ET: A word I keep hearing over and over again about this book is “brave.” But if I only got one word to describe it, I’d say it’s more patient than brave. You work through this extremely dramatic and tragic chain of events—probably, I imagine, the most dramatic, the most tragic in your life to date—and you do it so patiently, waiting until each point is made, each corner of grief and guilt, each vacillating moment, before moving on to the next.
DS: Thanks for saying that. I’m uncomfortable with the word “brave,” and I was a little bummed out when they put it on the cover. It’s very nice that people said that, but bravery to me is a fireman, a policeman, a soldier. I do think I’m lucky that I chose to write about it as my fourth book instead of my first. When I decided I was going to be a writer, I told myself I wasn’t going to touch this subject because it’s very personal, and I thought I’d just invent stories instead. And then I did decide to do it, for all kinds of reasons, but since it was my fourth book I knew how to tell it in a way that I probably wouldn’t have if I had started it at thirty or twenty-five or whenever I started writing my first book. So I was able to do a better job, not only because I knew how to write books but also because it happened twenty years ago, so I had this patience you mentioned enforced upon me by the calendar.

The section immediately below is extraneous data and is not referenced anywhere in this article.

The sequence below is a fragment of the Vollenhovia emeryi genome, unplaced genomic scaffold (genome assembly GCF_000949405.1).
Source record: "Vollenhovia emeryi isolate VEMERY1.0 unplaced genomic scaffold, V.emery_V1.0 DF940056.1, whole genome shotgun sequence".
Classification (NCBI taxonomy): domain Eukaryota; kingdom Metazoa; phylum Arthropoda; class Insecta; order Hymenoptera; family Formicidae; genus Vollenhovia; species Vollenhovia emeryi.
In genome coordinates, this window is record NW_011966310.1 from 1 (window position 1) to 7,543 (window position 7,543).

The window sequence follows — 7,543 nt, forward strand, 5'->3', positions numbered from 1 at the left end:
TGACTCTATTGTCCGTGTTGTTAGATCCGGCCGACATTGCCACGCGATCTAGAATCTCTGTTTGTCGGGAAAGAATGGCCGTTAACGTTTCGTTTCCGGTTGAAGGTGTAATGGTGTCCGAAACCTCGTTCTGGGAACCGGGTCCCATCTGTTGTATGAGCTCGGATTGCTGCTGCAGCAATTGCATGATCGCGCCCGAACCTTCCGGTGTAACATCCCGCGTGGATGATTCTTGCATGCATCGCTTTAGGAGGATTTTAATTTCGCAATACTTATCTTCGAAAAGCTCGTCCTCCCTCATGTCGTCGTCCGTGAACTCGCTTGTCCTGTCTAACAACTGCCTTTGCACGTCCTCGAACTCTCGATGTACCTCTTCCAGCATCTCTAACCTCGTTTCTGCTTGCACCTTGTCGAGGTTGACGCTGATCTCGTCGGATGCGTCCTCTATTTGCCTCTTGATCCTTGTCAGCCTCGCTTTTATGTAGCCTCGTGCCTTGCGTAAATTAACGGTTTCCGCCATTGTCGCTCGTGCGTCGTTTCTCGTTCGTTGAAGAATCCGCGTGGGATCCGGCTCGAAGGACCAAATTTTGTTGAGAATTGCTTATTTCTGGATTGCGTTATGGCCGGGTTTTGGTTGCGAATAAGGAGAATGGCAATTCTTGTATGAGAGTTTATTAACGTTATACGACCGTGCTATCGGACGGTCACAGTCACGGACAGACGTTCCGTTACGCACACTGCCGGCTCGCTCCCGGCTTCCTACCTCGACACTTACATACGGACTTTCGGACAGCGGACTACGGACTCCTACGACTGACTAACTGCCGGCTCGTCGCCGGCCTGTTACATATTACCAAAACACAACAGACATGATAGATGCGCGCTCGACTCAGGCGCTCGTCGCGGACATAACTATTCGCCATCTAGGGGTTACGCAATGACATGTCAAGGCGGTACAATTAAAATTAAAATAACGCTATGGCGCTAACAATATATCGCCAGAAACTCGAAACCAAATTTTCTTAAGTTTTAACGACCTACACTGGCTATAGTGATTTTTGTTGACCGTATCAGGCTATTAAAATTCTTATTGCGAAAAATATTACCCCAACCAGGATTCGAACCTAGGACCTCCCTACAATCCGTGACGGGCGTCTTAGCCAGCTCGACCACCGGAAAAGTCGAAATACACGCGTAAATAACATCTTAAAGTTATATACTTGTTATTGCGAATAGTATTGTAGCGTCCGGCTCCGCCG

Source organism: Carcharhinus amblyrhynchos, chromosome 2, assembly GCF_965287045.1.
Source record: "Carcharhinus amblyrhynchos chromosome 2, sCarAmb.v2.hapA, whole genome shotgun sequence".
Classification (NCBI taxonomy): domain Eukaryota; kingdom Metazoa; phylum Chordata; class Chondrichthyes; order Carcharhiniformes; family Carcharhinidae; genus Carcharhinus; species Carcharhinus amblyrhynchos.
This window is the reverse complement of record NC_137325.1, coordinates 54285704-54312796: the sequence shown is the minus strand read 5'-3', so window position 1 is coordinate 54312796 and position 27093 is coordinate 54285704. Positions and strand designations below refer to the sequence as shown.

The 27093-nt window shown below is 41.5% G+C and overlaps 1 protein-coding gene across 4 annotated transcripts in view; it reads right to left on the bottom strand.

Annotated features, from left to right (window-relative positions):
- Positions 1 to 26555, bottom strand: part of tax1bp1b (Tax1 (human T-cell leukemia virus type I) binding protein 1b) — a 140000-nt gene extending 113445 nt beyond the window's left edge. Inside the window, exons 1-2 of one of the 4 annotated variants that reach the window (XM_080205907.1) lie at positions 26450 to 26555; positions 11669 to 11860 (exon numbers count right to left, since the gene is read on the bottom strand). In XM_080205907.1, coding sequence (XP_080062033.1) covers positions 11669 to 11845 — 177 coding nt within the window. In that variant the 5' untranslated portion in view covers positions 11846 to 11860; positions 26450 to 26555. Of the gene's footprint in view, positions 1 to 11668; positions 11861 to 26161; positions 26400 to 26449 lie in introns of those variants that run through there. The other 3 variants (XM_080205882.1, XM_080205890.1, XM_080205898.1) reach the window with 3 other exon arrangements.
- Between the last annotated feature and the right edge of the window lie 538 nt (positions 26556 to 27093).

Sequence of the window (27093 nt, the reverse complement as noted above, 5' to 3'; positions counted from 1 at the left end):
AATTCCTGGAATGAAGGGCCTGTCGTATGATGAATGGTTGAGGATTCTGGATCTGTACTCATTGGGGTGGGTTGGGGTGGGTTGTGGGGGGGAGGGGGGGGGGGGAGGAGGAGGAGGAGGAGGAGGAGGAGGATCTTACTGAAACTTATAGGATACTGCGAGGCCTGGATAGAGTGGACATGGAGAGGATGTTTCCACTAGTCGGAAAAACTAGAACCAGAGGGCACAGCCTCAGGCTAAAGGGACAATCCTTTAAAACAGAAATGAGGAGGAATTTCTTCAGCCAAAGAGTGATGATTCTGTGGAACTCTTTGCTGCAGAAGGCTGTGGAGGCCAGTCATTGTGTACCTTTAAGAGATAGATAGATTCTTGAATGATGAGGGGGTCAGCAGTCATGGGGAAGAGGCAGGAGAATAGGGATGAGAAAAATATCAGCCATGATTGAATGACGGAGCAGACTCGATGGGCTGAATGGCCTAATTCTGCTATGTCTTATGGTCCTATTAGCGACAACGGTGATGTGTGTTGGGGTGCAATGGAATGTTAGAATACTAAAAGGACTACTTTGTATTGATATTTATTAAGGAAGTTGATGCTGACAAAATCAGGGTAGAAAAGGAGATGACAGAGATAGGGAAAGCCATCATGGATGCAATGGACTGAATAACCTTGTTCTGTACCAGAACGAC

ET: I imagine there are a few detractors out there who might deem a book about a fatal accident, written by the driver who survived, a bit opportunistic. But for me there was absolutely no question of that. The story is so fully considered. It’s so careful.
DS: The last thing I wanted was to be opportunistic, and that’s one of the reasons I didn’t want to write this book earlier. But by the time I started it I had built up a career, so it wasn’t like I was doing it to get attention. My regular publisher is Penguin, and they wanted to do the book but they said it had to be a certain length. I had already decided to write only about the accident, and I wasn’t sure if it was going to be thirty pages or two hundred pages. I just didn’t want it to feel puffed up or cheated. I wanted to respect the subject, and if I had a page requirement I thought my responsibility to the story might be trumped by my responsibility to the publisher. So when my publisher said, “We’ll do it, but it has to be 200 pages,” I said, “I’m not going to do it, then.” And then I heard from McSweeney’s and they said, “We’ll do whatever length you want,” and that was a great relief because I knew I could tell the story without any commercial responsibilities.